The phenotype prompted us to undertake mutation screening of CDH3, which comprises 16 exons spanning approximately 55 kilobases of genomic DNA (Figure 2A). Exons 1 through 11 and 14 through 16 were successfully amplified using primers as described by Kjaer et al.6 No nucleotide changes were detected by sequencing. Failure to amplify exons 12 and 13 in the patient, compared with a control, led us to speculate that there could be a small intragenic deletion. Primers located in introns 11 and 14 amplified a 1607–base pair (bp) fragment from the patient, the expected size being 10 422 bp. Sequencing confirmed a homozygous deletion of 8815 bp in both siblings with break points in introns 11 and 13 resulting in loss of exons 12 and 13 (Figure 2A and B). Further examination of the region showed a 34-bp repeat (differing by only 1 bp) flanking the break points, suggesting homologous recombination as the mechanism for generating this deletion. The predicted result of this deletion would be that exon 11 splices directly to exon 14 and remains in frame, resulting in a protein of 685 amino acids, compared with the wild-type protein of 829 amino acids (Figure 2E). This was confirmed using complementary DNA from patient and control lymphocytes and sequencing the products (Figure 2C and D).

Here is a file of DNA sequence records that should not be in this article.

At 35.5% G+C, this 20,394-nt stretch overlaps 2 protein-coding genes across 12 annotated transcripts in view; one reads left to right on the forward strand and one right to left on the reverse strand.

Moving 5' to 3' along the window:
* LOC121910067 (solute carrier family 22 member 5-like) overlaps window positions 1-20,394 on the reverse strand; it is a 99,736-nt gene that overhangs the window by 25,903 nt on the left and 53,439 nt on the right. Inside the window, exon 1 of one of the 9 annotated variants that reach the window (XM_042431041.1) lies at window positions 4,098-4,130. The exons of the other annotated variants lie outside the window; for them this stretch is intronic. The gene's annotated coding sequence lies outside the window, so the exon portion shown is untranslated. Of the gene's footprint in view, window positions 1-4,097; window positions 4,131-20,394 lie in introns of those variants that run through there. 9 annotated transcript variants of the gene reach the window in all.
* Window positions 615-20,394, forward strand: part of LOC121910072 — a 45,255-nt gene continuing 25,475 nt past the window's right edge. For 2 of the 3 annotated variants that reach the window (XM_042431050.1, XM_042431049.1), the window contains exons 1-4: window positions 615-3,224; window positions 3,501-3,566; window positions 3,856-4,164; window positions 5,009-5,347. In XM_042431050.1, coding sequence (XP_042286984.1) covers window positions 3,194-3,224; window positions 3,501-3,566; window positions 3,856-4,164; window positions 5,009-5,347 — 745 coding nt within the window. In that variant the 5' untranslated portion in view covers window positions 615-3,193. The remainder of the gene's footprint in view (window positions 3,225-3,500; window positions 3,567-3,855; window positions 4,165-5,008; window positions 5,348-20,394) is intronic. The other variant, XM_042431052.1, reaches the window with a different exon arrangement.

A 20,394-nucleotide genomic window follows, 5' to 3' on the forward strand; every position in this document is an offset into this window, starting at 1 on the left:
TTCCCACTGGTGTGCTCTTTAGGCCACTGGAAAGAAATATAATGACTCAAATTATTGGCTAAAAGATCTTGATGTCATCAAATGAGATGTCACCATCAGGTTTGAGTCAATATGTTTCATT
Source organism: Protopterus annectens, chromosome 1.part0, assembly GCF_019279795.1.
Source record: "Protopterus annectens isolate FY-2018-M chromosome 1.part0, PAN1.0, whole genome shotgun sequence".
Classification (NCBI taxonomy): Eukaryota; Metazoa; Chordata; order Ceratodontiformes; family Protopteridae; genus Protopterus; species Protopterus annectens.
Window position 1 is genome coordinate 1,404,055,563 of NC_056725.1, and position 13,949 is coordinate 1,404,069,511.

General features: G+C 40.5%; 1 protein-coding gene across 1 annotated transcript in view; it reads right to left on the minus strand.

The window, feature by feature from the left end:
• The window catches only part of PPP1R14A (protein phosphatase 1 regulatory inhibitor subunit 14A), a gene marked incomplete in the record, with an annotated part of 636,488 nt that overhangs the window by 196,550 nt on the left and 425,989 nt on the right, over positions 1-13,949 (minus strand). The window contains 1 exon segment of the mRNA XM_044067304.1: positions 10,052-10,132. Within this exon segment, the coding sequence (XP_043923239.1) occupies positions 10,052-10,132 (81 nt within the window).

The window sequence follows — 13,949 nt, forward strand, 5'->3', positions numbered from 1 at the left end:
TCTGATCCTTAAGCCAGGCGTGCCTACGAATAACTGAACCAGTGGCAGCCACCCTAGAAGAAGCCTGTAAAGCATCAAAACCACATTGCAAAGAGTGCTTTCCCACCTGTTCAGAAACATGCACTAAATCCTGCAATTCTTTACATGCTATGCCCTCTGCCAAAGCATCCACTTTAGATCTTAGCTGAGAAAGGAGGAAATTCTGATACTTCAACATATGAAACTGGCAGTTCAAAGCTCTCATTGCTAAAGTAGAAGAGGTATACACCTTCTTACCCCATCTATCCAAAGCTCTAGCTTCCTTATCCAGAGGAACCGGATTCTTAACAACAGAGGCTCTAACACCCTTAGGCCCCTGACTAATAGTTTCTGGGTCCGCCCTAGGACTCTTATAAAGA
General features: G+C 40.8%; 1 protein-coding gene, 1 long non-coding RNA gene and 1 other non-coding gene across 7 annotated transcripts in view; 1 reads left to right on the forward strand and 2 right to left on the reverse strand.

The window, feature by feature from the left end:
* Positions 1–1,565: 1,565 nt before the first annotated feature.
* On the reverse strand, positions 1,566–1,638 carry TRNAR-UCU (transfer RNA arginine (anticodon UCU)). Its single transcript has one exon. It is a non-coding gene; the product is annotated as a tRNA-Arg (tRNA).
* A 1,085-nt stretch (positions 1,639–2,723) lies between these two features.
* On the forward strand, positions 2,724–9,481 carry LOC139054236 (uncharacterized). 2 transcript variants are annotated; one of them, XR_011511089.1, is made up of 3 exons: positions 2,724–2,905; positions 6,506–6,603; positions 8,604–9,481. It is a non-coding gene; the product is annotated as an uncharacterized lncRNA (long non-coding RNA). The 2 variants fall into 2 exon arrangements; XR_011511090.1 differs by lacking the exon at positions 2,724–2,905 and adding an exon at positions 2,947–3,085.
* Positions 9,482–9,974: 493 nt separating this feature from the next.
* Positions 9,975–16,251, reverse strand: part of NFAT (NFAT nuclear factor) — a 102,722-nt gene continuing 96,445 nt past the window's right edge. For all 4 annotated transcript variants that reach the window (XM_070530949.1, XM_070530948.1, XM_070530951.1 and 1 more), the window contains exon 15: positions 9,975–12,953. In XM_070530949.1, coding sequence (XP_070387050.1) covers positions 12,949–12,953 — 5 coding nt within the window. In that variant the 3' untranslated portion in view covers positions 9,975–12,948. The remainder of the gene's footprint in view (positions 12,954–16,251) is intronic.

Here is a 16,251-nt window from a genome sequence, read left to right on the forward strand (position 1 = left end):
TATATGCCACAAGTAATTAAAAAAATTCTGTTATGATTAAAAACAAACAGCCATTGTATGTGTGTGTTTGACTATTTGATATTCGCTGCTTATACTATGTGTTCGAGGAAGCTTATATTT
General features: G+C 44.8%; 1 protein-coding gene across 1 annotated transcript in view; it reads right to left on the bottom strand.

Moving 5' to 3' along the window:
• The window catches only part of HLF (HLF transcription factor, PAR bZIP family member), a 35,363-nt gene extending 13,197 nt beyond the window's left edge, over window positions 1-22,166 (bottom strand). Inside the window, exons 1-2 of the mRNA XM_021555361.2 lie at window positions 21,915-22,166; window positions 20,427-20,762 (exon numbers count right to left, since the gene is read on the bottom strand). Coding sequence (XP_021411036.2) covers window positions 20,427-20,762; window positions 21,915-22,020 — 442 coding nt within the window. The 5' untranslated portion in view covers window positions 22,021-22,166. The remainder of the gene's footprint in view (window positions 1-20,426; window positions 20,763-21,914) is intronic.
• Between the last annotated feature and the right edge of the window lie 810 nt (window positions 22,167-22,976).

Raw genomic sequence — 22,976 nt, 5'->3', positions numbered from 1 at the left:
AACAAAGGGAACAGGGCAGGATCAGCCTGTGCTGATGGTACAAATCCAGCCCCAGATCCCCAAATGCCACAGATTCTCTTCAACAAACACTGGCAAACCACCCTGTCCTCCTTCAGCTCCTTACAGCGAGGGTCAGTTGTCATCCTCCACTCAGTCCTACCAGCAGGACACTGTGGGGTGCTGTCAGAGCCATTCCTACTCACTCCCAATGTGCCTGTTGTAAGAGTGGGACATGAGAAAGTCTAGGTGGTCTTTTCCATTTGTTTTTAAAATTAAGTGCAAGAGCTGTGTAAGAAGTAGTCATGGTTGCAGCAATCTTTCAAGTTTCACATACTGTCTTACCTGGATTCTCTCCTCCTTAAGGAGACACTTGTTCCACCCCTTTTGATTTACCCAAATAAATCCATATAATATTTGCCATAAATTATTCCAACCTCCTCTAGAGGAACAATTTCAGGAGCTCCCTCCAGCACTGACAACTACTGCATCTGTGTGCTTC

Figure 2. Mutation screening. A, Schematic diagram of the genomic structure of CDH3. Boxes indicate exons; lines, introns; and bp, base pairs. All are to scale except for regions of intronic DNA larger than 1 kilobase, which are represented as slashed lines. Exon and intron sizes are marked, as are the start and stop codons. The exons encoding the calcium-binding domains are shaded blue. B, Sequence of the deletion break point showing intron 11 spliced directly to intron 13 (not present in the Database of Genomic Variants). C, Expression of CDH3 in lymphocytes from the patient and a control by reverse transcription–polymerase chain reaction amplification of RNA using gene-specific primers spanning the junctions of exons 10 and 11 (forward) and 14 and 15 (reverse); human retinal complementary DNA was used as a control. The wild-type fragment should be 729 bp; the fragment amplified from the patient is 297 bp, lacking the 432 bp from exons 12 and 13. Lane 1 is the marker; 2, patient with reverse transcriptase; 3, patient without reverse transcriptase; 4, control with reverse transcriptase; 5, control without reverse transcriptase; 6, human retinal complementary DNA; 7, human genomic DNA; and 8, no-template control. D, Confirmation by sequence analysis. E, The domain structure of P-cadherin is represented diagrammatically. The protein consists of 5 extracellular calcium-binding domains (EC1-EC5), a transmembrane region, and a short intracellular tail that binds to β-catenin. The predicted mutant protein missing EC4, EC5, and part of the transmembrane domain is shown below.